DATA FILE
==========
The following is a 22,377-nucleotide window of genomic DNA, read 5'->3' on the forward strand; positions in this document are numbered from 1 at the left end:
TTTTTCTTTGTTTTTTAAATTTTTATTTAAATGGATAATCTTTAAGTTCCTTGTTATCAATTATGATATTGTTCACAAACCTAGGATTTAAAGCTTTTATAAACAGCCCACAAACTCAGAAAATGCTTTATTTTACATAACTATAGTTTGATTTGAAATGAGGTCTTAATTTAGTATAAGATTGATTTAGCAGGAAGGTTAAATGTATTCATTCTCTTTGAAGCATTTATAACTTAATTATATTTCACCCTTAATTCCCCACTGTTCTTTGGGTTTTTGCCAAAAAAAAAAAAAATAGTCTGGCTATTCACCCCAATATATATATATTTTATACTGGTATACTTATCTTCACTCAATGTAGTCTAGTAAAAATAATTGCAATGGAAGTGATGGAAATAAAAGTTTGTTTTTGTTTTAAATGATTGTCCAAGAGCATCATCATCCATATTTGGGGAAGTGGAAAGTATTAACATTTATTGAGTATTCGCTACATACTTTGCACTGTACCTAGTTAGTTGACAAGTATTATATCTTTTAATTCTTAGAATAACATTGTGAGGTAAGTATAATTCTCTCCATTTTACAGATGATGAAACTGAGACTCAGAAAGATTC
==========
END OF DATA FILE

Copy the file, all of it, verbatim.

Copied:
The following is a 22,377-nucleotide window of genomic DNA, read 5'->3' on the forward strand; positions in this document are numbered from 1 at the left end:
TTTTTCTTTGTTTTTTAAATTTTTATTTAAATGGATAATCTTTAAGTTCCTTGTTATCAATTATGATATTGTTCACAAACCTAGGATTTAAAGCTTTTATAAACAGCCCACAAACTCAGAAAATGCTTTATTTTACATAACTATAGTTTGATTTGAAATGAGGTCTTAATTTAGTATAAGATTGATTTAGCAGGAAGGTTAAATGTATTCATTCTCTTTGAAGCATTTATAACTTAATTATATTTCACCCTTAATTCCCCACTGTTCTTTGGGTTTTTGCCAAAAAAAAAAAAAATAGTCTGGCTATTCACCCCAATATATATATATTTTATACTGGTATACTTATCTTCACTCAATGTAGTCTAGTAAAAATAATTGCAATGGAAGTGATGGAAATAAAAGTTTGTTTTTGTTTTAAATGATTGTCCAAGAGCATCATCATCCATATTTGGGGAAGTGGAAAGTATTAACATTTATTGAGTATTCGCTACATACTTTGCACTGTACCTAGTTAGTTGACAAGTATTATATCTTTTAATTCTTAGAATAACATTGTGAGGTAAGTATAATTCTCTCCATTTTACAGATGATGAAACTGAGACTCAGAAAGATTC